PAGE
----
# Ambient isotopy

In the mathematical subject of topology, an **ambient isotopy**, also called an *h-isotopy*, is a kind of continuous distortion of an ambient space, for example a manifold, taking a submanifold to another submanifold. For example in knot theory, one considers two knots the same if one can distort one knot into the other without breaking it. Such a distortion is an example of an ambient isotopy. More precisely, let *N* and *M* be manifolds and *g* and *h* be embeddings of *N* in *M*. A continuous map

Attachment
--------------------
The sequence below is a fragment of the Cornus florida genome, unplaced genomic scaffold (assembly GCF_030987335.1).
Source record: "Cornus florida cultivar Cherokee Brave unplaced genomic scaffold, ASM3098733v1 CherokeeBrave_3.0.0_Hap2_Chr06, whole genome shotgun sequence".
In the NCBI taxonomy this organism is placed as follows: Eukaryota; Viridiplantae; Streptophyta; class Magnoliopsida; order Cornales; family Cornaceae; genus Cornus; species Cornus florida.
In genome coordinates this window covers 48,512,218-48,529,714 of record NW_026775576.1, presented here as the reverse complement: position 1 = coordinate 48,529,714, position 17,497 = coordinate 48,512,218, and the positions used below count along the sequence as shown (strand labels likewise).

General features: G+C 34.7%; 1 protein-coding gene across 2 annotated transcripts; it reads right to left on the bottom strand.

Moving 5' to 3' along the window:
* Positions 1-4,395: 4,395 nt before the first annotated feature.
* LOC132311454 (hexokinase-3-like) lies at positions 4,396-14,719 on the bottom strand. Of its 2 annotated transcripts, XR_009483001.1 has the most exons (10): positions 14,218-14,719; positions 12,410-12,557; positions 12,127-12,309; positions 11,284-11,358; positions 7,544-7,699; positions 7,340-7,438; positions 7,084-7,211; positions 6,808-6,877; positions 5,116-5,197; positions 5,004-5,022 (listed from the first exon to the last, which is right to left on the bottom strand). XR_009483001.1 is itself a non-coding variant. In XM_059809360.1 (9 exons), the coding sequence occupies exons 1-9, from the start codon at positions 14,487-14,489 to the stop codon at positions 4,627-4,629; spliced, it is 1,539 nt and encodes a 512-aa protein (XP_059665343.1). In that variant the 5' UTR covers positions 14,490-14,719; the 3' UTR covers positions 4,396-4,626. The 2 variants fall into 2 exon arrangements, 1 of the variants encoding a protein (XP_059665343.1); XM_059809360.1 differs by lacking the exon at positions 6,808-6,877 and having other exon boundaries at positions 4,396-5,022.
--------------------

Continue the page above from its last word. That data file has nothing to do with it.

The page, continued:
is defined to be an ambient isotopy taking *g* to *h* if *F*_{0} is the identity map, each map *F _{t}* is a homeomorphism from

*M*to itself, and

*F*

_{1}∘

*g*=

*h*. This implies that the orientation must be preserved by ambient isotopies. For example, two knots that are mirror images of each other are in general not equivalent.

## See also

## References

- M. A. Armstrong,
*Basic Topology*, Springer-Verlag, 1983